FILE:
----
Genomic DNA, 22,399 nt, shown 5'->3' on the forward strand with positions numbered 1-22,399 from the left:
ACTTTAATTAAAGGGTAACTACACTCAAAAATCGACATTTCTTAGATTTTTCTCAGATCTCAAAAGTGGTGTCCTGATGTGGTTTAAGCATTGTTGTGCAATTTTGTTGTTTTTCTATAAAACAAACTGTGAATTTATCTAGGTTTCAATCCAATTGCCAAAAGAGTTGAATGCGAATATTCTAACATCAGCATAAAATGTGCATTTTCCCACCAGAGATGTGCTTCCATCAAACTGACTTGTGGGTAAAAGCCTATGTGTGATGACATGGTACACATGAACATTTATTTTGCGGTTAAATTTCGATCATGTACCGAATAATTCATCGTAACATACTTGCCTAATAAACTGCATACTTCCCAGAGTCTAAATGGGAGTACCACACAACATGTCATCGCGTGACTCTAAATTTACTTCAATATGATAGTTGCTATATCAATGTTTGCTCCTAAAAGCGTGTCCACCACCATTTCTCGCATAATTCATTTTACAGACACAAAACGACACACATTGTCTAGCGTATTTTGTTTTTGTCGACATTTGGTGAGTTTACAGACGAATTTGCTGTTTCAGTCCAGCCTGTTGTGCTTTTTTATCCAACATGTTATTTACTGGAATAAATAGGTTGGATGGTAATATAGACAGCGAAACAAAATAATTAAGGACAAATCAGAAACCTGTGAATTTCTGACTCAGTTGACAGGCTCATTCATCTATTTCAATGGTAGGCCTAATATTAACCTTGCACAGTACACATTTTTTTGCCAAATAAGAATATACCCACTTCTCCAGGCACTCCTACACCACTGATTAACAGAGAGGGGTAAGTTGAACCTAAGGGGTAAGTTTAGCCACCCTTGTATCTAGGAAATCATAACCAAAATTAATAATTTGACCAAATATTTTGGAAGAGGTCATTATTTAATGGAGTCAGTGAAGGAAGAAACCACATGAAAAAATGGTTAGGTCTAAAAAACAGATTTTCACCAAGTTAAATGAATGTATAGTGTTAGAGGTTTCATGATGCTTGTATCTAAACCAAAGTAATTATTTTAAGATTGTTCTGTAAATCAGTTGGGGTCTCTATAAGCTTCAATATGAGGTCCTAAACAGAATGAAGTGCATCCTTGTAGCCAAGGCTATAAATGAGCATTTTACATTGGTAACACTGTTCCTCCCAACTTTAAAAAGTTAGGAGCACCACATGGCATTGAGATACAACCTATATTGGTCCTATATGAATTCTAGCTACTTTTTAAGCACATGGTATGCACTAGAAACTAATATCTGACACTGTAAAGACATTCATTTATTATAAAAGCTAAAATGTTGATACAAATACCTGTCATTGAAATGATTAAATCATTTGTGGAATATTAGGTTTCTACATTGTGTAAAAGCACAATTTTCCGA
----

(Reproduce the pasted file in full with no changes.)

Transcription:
Genomic DNA, 22,399 nt, shown 5'->3' on the forward strand with positions numbered 1-22,399 from the left:
ACTTTAATTAAAGGGTAACTACACTCAAAAATCGACATTTCTTAGATTTTTCTCAGATCTCAAAAGTGGTGTCCTGATGTGGTTTAAGCATTGTTGTGCAATTTTGTTGTTTTTCTATAAAACAAACTGTGAATTTATCTAGGTTTCAATCCAATTGCCAAAAGAGTTGAATGCGAATATTCTAACATCAGCATAAAATGTGCATTTTCCCACCAGAGATGTGCTTCCATCAAACTGACTTGTGGGTAAAAGCCTATGTGTGATGACATGGTACACATGAACATTTATTTTGCGGTTAAATTTCGATCATGTACCGAATAATTCATCGTAACATACTTGCCTAATAAACTGCATACTTCCCAGAGTCTAAATGGGAGTACCACACAACATGTCATCGCGTGACTCTAAATTTACTTCAATATGATAGTTGCTATATCAATGTTTGCTCCTAAAAGCGTGTCCACCACCATTTCTCGCATAATTCATTTTACAGACACAAAACGACACACATTGTCTAGCGTATTTTGTTTTTGTCGACATTTGGTGAGTTTACAGACGAATTTGCTGTTTCAGTCCAGCCTGTTGTGCTTTTTTATCCAACATGTTATTTACTGGAATAAATAGGTTGGATGGTAATATAGACAGCGAAACAAAATAATTAAGGACAAATCAGAAACCTGTGAATTTCTGACTCAGTTGACAGGCTCATTCATCTATTTCAATGGTAGGCCTAATATTAACCTTGCACAGTACACATTTTTTTGCCAAATAAGAATATACCCACTTCTCCAGGCACTCCTACACCACTGATTAACAGAGAGGGGTAAGTTGAACCTAAGGGGTAAGTTTAGCCACCCTTGTATCTAGGAAATCATAACCAAAATTAATAATTTGACCAAATATTTTGGAAGAGGTCATTATTTAATGGAGTCAGTGAAGGAAGAAACCACATGAAAAAATGGTTAGGTCTAAAAAACAGATTTTCACCAAGTTAAATGAATGTATAGTGTTAGAGGTTTCATGATGCTTGTATCTAAACCAAAGTAATTATTTTAAGATTGTTCTGTAAATCAGTTGGGGTCTCTATAAGCTTCAATATGAGGTCCTAAACAGAATGAAGTGCATCCTTGTAGCCAAGGCTATAAATGAGCATTTTACATTGGTAACACTGTTCCTCCCAACTTTAAAAAGTTAGGAGCACCACATGGCATTGAGATACAACCTATATTGGTCCTATATGAATTCTAGCTACTTTTTAAGCACATGGTATGCACTAGAAACTAATATCTGACACTGTAAAGACATTCATTTATTATAAAAGCTAAAATGTTGATACAAATACCTGTCATTGAAATGATTAAATCATTTGTGGAATATTAGGTTTCTACATTGTGTAAAAGCACAATTTTCCGA